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The Drill: Van Roekel’s competitive fire helps fuel Lady Jays

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WORTHINGTON -- It’s great to be a basketball fan of the Minnesota West Community and Technical College Lady Jays. One of the pleasures last year and this year is getting to watch former Hills-Beaver Creek High School standout Avery Van Roekel.

Sometimes your eyes might need a rest, however. You’re likely to wince when you see her crashing into walls, going down hard to the floor while being tangled up by a rival for a rebound, and getting caught in other dangerous situations.

Van Roekel says she’s always trying to make a play and, yes, sometimes she doesn’t always think of consequences. The adrenaline is always flowing while the game is going on.

Now a sophomore at the school, Van Roekel just loves being around the sports she loves. When she’s not making things happen for the Lady Jays, she enjoys assistant coaching in high school volleyball and basketball.

When she was a freshman at Minnesota West under head coach Rosalie Hayenga-Hostikka, Van Roekel -- a 5-11 forward -- already had exceptional all-around skills. But she wasn’t called upon to be a leader offensively, since the Jays already returned four other fine offensive threats.

Now, all four of last year’s leaders have graduated. And Van Roekel knows she’s got to be more of a leader in her sophomore season, which includes a stepped-up presence on the offensive end.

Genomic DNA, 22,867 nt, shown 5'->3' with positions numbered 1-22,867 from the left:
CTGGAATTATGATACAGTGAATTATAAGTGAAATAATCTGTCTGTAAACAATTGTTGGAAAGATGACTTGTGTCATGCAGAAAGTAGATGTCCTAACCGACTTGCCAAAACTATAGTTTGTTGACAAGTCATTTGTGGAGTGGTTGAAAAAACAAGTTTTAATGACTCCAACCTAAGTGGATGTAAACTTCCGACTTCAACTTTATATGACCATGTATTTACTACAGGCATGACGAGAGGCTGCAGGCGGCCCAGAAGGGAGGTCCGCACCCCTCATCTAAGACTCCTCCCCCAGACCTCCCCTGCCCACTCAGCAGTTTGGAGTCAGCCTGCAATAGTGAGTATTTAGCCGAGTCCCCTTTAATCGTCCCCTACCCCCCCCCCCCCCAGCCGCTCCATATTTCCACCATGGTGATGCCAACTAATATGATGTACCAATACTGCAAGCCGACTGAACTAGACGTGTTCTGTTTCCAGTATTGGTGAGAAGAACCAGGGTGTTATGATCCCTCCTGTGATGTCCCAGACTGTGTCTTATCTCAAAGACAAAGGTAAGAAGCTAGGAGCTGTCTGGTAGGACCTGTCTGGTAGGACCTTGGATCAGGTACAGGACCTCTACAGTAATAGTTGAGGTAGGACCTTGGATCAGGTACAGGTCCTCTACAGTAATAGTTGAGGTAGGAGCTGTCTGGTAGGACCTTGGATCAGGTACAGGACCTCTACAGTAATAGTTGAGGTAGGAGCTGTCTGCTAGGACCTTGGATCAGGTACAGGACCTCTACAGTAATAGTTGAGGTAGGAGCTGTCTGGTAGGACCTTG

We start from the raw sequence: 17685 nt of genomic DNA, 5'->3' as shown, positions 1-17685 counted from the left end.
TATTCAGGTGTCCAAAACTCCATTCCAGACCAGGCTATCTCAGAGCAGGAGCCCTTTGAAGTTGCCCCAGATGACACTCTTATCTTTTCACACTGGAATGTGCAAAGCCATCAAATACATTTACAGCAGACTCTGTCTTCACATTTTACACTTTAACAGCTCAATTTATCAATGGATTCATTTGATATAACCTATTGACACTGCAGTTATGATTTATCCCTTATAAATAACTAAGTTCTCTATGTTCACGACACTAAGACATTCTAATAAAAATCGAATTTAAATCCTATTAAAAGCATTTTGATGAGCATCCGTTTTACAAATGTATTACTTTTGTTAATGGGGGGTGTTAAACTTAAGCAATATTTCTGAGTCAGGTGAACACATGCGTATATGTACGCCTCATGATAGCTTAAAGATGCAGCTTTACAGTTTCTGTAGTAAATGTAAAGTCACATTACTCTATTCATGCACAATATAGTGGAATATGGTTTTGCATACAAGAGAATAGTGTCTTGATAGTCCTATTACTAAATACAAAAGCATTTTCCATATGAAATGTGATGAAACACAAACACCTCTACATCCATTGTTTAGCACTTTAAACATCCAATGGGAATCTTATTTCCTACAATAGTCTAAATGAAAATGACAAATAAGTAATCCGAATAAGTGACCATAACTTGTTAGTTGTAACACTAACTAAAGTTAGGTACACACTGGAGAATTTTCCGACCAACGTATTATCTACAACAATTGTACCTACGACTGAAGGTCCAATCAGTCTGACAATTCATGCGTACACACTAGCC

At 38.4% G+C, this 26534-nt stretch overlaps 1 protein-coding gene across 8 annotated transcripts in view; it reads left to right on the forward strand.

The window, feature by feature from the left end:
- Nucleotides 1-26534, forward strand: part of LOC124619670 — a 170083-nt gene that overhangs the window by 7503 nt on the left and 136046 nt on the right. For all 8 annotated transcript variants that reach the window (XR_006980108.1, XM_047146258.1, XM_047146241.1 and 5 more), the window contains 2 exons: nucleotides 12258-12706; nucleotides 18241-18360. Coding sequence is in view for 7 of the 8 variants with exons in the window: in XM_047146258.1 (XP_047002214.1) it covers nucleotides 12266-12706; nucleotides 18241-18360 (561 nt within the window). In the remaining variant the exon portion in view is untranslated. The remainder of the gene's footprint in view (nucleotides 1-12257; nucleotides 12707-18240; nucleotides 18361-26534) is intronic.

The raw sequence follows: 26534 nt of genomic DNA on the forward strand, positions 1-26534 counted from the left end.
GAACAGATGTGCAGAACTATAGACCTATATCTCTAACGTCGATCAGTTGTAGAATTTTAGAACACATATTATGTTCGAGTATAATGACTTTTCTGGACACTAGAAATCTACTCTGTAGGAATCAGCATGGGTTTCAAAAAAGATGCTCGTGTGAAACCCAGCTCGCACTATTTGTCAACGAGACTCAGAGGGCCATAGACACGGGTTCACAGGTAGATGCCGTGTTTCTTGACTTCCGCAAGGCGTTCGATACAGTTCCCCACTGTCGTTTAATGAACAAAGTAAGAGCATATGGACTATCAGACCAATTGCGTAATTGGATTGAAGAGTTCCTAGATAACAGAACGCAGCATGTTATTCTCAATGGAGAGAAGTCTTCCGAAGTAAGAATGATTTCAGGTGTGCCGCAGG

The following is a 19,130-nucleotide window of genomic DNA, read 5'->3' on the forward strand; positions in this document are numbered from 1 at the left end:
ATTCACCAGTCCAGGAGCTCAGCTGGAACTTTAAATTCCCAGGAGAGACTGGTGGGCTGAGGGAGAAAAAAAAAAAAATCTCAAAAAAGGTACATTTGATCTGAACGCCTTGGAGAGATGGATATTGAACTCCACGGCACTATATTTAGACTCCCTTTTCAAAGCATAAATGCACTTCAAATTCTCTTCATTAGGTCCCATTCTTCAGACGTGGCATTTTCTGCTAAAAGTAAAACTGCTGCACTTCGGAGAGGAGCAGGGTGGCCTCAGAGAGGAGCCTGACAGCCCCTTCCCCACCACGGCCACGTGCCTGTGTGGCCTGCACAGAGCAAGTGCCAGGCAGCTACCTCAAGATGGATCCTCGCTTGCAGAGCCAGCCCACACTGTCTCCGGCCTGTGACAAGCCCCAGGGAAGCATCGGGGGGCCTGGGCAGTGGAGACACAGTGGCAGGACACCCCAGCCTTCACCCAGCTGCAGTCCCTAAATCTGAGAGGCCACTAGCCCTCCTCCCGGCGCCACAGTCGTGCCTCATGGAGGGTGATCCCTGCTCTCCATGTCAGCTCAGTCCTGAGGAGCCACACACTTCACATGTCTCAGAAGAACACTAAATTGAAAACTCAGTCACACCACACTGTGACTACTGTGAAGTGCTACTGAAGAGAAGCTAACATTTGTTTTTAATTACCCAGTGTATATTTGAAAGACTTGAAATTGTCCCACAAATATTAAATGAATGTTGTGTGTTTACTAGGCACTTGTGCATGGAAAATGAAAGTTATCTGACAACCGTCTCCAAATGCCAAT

That undoubtedly will lead to more bumps and bruises, but the former Patriot is determined that the Lady Jays produce another fine campaign.

Last year, the team was stunned with a home loss in the regional finals, which prevented them from qualifying for the national tournament. “It’s still a hard thing, but I think it taught me that even when you work hard, things don’t always go your way,” she said.

The Globe interviewed Avery for The Drill recently. You can go online to see the video at Here’s a sample of the interview:

QUESTION: How did you come to love basketball?

ANSWER: “My mom put me in basketball when I was really little, and she always told me, ‘Stick it out for the season and don’t quit in the middle of anything.’ I just loved it right away. It’s something that I think I had a little bit of natural talent for. The more I worked at it, the better I got.”

QUESTION: Have you got a good story or a favorite memory to share?

ANSWER: “I think my favorite high school memory was getting my 1,000th point. Our photographer actually took a picture, and it’s of me handing my 1,000-points ball to my mom and my grandma and my grandpa. And they were crying.”

QUESTION: You seem to have no fear, jumping, leaping and diving all over the court to make a play or get a loose ball. It’s led to a lot of bumps and scrapes that, I’m sure, make your fans wince. Have you always been so fearless?

ANSWER: “I guess I’ve always been known as the player who runs into walls, dives on the floor, does anything to try and make a play. I guess I’ve always been that way as long as I remember. I’d rather get a bruise or a cut, knowing that I tried.”

Doug Wolter

Doug Wolter is the Daily Globe sports editor. He served as sports reporter, then sports editor, news editor and finally managing editor at the Daily Globe for 22 years before leaving for seven years to work as night news editor at the Mankato Free Press in Mankato. Doug now lives in Worthington with his wife, Sandy. They have three children and seven grandchildren. Doug, retired after a lengthy career in fast-pitch softball, enjoys reading, strumming his acoustic guitar and hanging around his grandchildren. He also writes books on fiction. Two of his stories, "The Genuine One" and "The Old Man in Section 129" have been distributed through a national publisher.

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